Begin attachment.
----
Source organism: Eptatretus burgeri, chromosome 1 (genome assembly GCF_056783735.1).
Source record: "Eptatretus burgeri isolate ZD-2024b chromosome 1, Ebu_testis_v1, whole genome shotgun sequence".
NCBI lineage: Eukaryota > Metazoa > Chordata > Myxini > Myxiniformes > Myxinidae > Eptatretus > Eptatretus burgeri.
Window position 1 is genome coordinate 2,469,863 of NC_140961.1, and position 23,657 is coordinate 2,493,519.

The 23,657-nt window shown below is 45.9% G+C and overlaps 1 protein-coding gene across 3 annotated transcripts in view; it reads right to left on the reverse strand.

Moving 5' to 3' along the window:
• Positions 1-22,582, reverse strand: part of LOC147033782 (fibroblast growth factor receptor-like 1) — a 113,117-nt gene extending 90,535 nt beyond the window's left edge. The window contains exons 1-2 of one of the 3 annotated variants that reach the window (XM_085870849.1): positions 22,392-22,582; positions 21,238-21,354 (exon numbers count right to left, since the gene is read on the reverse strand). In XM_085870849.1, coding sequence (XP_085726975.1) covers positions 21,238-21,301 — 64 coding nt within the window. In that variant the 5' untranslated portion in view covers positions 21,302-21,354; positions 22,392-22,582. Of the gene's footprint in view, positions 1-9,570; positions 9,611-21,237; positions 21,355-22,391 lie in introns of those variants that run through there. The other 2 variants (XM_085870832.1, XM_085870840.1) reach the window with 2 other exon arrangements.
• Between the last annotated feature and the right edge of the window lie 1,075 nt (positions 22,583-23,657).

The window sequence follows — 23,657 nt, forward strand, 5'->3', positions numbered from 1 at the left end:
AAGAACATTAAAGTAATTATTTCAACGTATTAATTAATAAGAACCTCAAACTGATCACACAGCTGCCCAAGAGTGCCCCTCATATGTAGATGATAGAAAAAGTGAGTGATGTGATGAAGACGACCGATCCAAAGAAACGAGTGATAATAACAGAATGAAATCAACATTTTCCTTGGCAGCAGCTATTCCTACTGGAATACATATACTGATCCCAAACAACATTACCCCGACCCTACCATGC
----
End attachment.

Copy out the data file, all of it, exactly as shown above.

Source organism: Eptatretus burgeri, chromosome 1 (genome assembly GCF_056783735.1).
Source record: "Eptatretus burgeri isolate ZD-2024b chromosome 1, Ebu_testis_v1, whole genome shotgun sequence".
NCBI lineage: Eukaryota > Metazoa > Chordata > Myxini > Myxiniformes > Myxinidae > Eptatretus > Eptatretus burgeri.
Window position 1 is genome coordinate 2,469,863 of NC_140961.1, and position 23,657 is coordinate 2,493,519.

The 23,657-nt window shown below is 45.9% G+C and overlaps 1 protein-coding gene across 3 annotated transcripts in view; it reads right to left on the reverse strand.

Moving 5' to 3' along the window:
• Positions 1-22,582, reverse strand: part of LOC147033782 (fibroblast growth factor receptor-like 1) — a 113,117-nt gene extending 90,535 nt beyond the window's left edge. The window contains exons 1-2 of one of the 3 annotated variants that reach the window (XM_085870849.1): positions 22,392-22,582; positions 21,238-21,354 (exon numbers count right to left, since the gene is read on the reverse strand). In XM_085870849.1, coding sequence (XP_085726975.1) covers positions 21,238-21,301 — 64 coding nt within the window. In that variant the 5' untranslated portion in view covers positions 21,302-21,354; positions 22,392-22,582. Of the gene's footprint in view, positions 1-9,570; positions 9,611-21,237; positions 21,355-22,391 lie in introns of those variants that run through there. The other 2 variants (XM_085870832.1, XM_085870840.1) reach the window with 2 other exon arrangements.
• Between the last annotated feature and the right edge of the window lie 1,075 nt (positions 22,583-23,657).

The window sequence follows — 23,657 nt, forward strand, 5'->3', positions numbered from 1 at the left end:
AAGAACATTAAAGTAATTATTTCAACGTATTAATTAATAAGAACCTCAAACTGATCACACAGCTGCCCAAGAGTGCCCCTCATATGTAGATGATAGAAAAAGTGAGTGATGTGATGAAGACGACCGATCCAAAGAAACGAGTGATAATAACAGAATGAAATCAACATTTTCCTTGGCAGCAGCTATTCCTACTGGAATACATATACTGATCCCAAACAACATTACCCCGACCCTACCATGC